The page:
We’re rethinking our merchandising processes as our business becomes increasingly multichannel. How should we approach this?

Retailers such as Tesco have invested heavily in multichannel experience.

Leaders in multichannel are working to create a seamless customer experience, they’re protecting brand integrity by limiting promotions and they’re driving significant profitable growth.

Tim Robinson, director at AlixPartners, says: “In addition to this, right now most retailers want to drive more innovation in their proposition, deeper insight into customers, and a more cross-functional approach.”

He goes on to say, however, that a number of own goals by retailers last year showed that this needs to be set on solid foundations.

He says: “The best retailers show better in-stock, better full-price sell-through and lower inventories – which provide the foundations for delivering that innovation, customer intimacy and financial results.”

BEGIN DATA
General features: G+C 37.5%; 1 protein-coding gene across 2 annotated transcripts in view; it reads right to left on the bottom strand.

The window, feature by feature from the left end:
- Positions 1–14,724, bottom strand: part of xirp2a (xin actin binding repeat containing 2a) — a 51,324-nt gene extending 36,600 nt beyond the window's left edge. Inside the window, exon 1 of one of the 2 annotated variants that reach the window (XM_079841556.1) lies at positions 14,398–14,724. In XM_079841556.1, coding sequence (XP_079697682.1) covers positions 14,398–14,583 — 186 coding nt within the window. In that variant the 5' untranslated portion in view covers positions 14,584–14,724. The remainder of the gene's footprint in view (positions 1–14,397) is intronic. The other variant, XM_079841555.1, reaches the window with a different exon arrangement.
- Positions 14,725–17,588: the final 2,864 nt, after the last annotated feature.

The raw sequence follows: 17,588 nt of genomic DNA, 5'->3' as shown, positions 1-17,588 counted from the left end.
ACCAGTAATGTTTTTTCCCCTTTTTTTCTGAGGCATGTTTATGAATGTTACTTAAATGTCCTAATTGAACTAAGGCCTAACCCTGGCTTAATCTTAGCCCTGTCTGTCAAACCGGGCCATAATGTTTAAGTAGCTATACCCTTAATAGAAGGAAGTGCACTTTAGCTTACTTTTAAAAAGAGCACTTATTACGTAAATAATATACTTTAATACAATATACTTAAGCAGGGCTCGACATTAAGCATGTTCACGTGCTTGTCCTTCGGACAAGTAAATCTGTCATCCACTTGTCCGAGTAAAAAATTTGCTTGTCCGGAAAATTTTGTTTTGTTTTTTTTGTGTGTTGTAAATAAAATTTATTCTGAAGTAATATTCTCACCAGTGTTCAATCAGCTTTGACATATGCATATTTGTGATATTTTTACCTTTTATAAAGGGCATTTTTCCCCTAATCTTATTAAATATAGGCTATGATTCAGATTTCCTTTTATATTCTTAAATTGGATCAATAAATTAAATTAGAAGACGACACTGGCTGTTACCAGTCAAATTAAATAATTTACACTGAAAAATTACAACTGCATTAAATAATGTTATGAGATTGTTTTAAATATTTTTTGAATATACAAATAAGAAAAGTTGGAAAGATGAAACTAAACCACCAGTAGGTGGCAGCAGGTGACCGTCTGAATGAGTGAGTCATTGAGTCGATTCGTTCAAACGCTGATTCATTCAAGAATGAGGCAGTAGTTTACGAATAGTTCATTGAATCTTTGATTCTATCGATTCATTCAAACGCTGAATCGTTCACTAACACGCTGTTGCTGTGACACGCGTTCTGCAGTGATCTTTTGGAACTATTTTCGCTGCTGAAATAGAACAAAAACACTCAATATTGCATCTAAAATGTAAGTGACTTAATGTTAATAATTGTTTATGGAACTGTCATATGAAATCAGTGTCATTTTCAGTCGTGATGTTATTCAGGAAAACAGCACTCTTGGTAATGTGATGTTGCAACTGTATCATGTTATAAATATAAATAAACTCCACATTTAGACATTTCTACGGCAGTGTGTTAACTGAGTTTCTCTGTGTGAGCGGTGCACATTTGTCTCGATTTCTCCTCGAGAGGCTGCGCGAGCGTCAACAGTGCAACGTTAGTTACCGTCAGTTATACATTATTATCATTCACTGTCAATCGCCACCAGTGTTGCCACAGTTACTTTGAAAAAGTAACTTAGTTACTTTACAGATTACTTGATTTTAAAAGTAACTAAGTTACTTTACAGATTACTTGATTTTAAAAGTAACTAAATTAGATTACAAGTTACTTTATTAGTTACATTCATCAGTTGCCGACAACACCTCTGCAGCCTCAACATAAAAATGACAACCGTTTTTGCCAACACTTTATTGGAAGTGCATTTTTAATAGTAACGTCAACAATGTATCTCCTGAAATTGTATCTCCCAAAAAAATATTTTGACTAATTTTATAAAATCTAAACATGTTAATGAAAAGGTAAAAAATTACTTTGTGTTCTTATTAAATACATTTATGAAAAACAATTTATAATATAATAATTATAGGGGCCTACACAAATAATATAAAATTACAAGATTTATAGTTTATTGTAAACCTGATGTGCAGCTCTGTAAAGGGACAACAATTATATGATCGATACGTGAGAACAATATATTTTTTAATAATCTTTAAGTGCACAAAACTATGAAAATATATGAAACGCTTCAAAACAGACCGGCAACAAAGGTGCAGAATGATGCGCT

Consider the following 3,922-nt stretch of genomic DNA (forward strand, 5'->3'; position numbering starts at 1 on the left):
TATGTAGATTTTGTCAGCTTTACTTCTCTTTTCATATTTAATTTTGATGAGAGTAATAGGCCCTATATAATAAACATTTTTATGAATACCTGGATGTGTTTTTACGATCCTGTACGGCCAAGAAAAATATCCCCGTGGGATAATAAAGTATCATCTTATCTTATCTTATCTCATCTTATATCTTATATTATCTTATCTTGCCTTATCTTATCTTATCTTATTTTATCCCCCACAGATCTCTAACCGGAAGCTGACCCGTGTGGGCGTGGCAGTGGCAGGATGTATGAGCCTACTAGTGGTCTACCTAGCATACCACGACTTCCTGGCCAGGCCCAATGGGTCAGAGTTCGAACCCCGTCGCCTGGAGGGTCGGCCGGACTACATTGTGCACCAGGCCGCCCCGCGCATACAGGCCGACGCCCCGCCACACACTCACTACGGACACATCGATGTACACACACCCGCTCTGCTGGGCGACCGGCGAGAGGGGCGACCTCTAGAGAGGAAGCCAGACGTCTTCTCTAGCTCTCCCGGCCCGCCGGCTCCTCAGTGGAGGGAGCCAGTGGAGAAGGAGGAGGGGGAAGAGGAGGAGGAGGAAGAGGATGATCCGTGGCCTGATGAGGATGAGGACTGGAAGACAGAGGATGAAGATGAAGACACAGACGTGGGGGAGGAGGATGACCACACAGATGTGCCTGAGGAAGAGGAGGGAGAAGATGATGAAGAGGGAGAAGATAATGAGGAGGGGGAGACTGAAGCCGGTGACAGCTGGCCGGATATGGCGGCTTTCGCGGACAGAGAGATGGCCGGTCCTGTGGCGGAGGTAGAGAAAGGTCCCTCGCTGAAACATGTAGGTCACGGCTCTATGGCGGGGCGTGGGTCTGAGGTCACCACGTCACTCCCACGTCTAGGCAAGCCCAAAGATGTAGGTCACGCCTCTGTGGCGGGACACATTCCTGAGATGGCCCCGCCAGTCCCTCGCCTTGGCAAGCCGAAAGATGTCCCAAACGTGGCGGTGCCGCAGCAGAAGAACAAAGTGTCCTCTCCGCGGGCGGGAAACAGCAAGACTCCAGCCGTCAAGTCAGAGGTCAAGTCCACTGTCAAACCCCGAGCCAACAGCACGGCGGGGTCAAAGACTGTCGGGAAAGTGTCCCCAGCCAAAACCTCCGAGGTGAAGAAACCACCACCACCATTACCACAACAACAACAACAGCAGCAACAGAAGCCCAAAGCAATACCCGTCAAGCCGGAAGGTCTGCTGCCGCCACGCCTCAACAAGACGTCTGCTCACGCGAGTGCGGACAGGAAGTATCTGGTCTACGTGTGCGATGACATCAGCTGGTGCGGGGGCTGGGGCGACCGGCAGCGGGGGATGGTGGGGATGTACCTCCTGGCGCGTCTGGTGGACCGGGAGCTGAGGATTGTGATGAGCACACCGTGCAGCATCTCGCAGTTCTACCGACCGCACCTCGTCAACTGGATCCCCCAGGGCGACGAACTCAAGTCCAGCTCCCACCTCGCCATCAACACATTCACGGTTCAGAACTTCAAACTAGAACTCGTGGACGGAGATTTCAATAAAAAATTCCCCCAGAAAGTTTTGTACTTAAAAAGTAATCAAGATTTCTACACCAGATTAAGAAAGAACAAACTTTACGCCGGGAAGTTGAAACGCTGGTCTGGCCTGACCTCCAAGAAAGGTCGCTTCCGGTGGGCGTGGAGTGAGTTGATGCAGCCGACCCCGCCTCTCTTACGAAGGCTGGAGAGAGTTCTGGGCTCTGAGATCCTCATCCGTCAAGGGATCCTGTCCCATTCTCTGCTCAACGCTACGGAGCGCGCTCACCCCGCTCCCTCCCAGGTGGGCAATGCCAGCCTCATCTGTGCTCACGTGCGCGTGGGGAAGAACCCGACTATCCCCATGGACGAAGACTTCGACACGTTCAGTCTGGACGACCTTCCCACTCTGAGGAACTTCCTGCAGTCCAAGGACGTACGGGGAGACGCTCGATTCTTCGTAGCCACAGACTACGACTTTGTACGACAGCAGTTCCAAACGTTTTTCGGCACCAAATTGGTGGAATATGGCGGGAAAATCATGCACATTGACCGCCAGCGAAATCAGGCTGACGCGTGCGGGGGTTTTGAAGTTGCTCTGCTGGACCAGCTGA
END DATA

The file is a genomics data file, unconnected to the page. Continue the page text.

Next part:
In terms of what to do first, he suggests there are three questions to address.

The first is whether current systems, processes and organisation support excellent operational performance in the current (and envisaged) business, and are these evident in results?

The second is whether there is a plan (and are there solutions) for managing big data to support a consistent, targeted proposition – optimising the customer experience through better planning and management of execution in a very volatile market?

The third question is what needs to be done to optimise the model across channels and functions?

Robinson says: “Fine-tuning the model can pay significant dividends but having the right foundations will allow advanced capabilities to be created without jeopardising the core business.”